Demystifying breast cancer and informing yourself about treatment options and side effects can go a long way to alleviate the anxiety generated by the “unknown”. Rally the support of loved ones. Spend time with them and be affectionate. Hugs release oxytocin and endorphins (hormones) which make us feel good. Discuss fears around body image and sexuality with your partner. Be guided by similar experiences of other cancer survivors. Don’t be afraid to be open and frank. Live each day to the fullest. Take time to appreciate everything around you and savour it.

Be careful when taking antidepressants. In the right circumstances using this type of medication can lead to remarkable changes in your quality of life. However, some antidepressants including Paxil, Wellbutrin, Prozac, Cymbalta and Zoloft can interfere with the body’s ability to convert Tamoxifen into its active form preventing you from getting its full benefit.

Sexual dysfunction 

The most common problems encountered are vaginal dryness, painful intercourse and loss of libido or sexual desire. These symptoms are more likely to be present if Tamoxifen or Arimadex are part of the treatment plan.

Difficulty in becoming aroused and reaching orgasm is a frequent complaint. Loss of desire may be directly related to lower estrogen, progesterone and testosterone levels brought on by breast cancer treatment. Also, other factors may contribute to difficulty with “feeling sexy”, especially hair loss from chemotherapy, weight gain, tiredness, nausea and the psychological stress experienced from a diagnosis of breast cancer.

If you are having problems with sex, you might want to try downplaying the importance of orgasm at least for a while. Try concentrating on the pleasure from touching, kissing and imagery rather than on orgasm. Placing less emphasis on having vaginal orgasm may actually allow it to happen sooner than expected.

For most women with breast cancer, estrogen and progesterone supplementation to improve sexual problems are not recommended. It is not clear if testosterone replacement therapy is completely safe because this hormone can be converted to estrogen by the body. Discuss this issue with your doctor, if you continue to struggle with low libido. In some instances, if testosterone levels are very low, small amounts of supplementation can be used.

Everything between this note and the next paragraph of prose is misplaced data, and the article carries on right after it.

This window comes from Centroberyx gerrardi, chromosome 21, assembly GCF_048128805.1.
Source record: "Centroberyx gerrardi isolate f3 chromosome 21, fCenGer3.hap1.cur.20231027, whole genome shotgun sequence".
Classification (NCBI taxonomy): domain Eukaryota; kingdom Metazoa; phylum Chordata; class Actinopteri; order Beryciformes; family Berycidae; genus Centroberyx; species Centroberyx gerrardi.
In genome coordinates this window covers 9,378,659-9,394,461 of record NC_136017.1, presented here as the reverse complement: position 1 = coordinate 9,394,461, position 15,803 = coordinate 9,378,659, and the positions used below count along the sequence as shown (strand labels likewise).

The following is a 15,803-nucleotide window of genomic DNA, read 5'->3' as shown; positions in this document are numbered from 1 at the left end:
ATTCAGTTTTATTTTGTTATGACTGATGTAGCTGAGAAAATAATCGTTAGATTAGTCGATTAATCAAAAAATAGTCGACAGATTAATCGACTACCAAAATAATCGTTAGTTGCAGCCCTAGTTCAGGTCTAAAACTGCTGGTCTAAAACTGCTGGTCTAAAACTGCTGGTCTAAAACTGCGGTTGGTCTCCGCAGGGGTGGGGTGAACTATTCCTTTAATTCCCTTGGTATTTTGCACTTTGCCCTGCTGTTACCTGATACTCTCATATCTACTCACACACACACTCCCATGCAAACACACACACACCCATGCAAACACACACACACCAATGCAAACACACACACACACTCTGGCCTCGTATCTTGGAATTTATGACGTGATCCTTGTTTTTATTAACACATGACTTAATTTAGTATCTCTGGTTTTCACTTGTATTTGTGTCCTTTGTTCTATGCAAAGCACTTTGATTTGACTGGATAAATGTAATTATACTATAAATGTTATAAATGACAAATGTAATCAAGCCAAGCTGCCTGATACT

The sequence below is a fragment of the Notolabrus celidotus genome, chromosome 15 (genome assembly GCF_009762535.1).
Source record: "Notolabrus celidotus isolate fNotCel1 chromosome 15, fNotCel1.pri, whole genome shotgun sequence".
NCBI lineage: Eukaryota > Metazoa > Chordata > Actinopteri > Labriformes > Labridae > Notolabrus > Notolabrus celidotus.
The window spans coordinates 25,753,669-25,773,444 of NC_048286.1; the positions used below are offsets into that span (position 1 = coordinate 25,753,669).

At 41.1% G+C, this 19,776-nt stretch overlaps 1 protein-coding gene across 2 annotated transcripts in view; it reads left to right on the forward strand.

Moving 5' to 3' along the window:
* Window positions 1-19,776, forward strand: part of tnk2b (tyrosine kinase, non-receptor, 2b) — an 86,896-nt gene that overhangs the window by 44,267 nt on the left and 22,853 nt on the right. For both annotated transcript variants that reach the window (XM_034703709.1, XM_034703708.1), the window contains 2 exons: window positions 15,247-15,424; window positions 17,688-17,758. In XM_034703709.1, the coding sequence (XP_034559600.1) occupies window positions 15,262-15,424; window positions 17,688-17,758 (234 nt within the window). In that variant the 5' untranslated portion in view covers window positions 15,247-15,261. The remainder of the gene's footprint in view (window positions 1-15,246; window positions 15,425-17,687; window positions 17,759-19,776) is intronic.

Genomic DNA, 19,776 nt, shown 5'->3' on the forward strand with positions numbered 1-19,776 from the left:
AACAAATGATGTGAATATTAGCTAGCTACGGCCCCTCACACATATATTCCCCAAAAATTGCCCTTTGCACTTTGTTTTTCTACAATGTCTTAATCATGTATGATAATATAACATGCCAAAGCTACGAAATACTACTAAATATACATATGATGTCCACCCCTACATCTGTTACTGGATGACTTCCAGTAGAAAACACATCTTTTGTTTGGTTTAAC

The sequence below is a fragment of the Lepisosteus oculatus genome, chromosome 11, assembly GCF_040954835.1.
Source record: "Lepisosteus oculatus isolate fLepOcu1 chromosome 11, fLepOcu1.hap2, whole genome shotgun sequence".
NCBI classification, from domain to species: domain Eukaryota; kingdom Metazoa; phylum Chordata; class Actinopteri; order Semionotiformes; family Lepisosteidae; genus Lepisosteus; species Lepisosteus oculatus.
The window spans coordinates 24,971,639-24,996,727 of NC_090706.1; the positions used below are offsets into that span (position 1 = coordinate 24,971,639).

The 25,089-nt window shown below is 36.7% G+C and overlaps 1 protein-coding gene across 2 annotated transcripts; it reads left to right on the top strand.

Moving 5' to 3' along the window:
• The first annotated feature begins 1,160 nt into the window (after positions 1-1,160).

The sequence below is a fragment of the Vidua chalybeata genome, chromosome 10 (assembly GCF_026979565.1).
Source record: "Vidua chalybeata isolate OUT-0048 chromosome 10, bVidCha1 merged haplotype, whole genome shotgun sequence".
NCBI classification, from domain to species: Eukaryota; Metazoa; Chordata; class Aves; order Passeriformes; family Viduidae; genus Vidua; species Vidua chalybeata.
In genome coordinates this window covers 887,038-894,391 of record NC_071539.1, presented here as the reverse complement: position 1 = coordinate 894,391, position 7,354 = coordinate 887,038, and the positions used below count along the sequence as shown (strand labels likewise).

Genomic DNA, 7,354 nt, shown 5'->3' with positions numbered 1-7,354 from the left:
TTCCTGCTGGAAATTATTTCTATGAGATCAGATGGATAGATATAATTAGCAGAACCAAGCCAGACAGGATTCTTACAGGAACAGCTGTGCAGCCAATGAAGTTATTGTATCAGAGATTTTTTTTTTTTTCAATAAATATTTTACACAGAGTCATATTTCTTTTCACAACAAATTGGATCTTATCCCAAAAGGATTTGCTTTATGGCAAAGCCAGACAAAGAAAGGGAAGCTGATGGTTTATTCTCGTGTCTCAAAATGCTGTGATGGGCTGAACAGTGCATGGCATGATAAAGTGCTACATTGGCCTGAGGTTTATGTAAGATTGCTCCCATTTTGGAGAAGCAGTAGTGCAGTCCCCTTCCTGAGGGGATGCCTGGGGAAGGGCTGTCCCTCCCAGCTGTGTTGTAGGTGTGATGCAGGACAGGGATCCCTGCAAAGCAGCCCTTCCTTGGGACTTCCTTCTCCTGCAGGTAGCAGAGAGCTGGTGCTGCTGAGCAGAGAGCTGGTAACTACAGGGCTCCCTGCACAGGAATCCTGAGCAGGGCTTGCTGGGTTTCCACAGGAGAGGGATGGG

Painful intercourse can destroy interest in sex faster than anything else. This can result from painful vaginal ulcers caused by certain kinds of chemotherapy (5-fluouracil), infections related to antibiotic or steroid usage and also from low estrogen levels due to Tamoxifen or Zoladex treatment.

Water-based or silicone lubricants such as K-Y jelly or Astroglide can improve dryness and pain.Vaginal moisturisers (such as Replens) hydrate the tissue when inserted into the vagina, at least three to five times per week. These lubricants assist in improving dryness, itchiness, elasticity and irritation.

Counselling and sex therapy can be useful in helping you understand the impact a breast cancer diagnosis will have on sexuality. It certainly helps if your partner is actively involved in these discussions as well.

Some studies suggest strengthening the pelvic floor to increase blood flow to the pelvis may be helpful in improving arousal and may even have possible restorative effects. Stratergies for addressing pain and promoting pelvic floor health include pelvic floor exercises and the use of vaginal dilators to improve elasticity.

The safety of vaginal estrogen is unknown. While it is clear that lowering estrogen levels is ideal to prevent cancer recurrences, the absolute estrogen level to minimise risk is unclear. Clinical trials investigating this issue are currently underway. At present, vaginal estrogen is prescribed under special circumstances.


Dr Sumayya Ebrahim is a gynaecologist in private practice in Johannesburg. She is also a blogger. Check out her blog “vaginations by Dr E” on www.vaginations.co.za